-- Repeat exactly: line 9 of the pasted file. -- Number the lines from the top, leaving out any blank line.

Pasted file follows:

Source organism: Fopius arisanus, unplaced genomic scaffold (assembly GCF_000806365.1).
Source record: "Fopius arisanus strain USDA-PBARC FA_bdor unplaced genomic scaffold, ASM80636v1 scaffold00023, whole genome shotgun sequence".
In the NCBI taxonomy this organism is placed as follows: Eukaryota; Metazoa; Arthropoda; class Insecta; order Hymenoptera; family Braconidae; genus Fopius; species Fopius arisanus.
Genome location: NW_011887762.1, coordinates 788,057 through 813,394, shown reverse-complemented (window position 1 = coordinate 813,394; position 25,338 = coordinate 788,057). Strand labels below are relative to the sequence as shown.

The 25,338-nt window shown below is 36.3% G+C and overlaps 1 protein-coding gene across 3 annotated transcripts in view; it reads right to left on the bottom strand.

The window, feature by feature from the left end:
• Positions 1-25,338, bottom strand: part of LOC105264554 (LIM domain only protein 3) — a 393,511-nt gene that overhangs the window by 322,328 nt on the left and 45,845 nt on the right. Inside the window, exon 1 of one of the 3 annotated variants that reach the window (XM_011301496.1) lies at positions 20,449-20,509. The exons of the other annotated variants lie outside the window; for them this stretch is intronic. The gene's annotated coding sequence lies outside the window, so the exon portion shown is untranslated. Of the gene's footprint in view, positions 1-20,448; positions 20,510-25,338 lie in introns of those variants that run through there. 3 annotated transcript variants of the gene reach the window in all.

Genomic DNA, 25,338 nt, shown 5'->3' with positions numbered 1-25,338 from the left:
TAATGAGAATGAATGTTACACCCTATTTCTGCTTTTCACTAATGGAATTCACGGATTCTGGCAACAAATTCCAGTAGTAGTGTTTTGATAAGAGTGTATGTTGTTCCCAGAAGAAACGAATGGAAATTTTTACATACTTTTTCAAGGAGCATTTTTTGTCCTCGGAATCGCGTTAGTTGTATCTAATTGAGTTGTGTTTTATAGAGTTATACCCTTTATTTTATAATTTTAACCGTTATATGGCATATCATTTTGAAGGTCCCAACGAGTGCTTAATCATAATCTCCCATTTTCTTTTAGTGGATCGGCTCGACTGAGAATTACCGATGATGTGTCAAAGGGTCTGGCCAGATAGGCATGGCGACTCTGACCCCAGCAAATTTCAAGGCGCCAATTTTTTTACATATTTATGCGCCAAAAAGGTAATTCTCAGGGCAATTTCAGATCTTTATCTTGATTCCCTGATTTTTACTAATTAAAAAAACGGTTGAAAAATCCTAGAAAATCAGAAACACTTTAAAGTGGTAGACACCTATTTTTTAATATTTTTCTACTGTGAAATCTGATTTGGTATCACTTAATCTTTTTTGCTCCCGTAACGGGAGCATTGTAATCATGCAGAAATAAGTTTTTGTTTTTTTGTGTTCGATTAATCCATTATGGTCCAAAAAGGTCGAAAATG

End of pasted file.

TAATGAGAATGAATGTTACACCCTATTTCTGCTTTTCACTAATGGAATTCACGGATTCTGGCAACAAATTCCAGTAGTAGTGTTTTGATAAGAGTGTATGTTGTTCCCAGAAGAAACGAATGGAAATTTTTACATACTTTTTCAAGGAGCATTTTTTGTCCTCGGAATCGCGTTAGTTGTATCTAATTGAGTTGTGTTTTATAGAGTTATACCCTTTATTTTATAATTTTAACCGTTATATGGCATATCATTTTGAAGGTCCCAACGAGTGCTTAATCATAATCTCCCATTTTCTTTTAGTGGATCGGCTCGACTGAGAATTACCGATGATGTGTCAAAGGGTCTGGCCAGATAGGCATGGCGACTCTGACCCCAGCAAATTTCAAGGCGCCAATTTTTTTACATATTTATGCGCCAAAAAGGTAATTCTCAGGGCAATTTCAGATCTTTATCTTGATTCCCTGATTTTTACTAATTAAAAAAACGGTTGAAAAATCCTAGAAAATCAGAAACACTTTAAAGTGGTAGACACCTATTTTTTAATATTTTTCTACTGTGAAATCTGATTTGGTATCACTTAATCTTTTTTGCTCCCGTAACGGGAGCATTGTAATCATGCAGAAATAAGTTTTTGTTTTTTTGTGTTCGATTAATCCATTATGGTCCAAAAAGGTCGAAAATG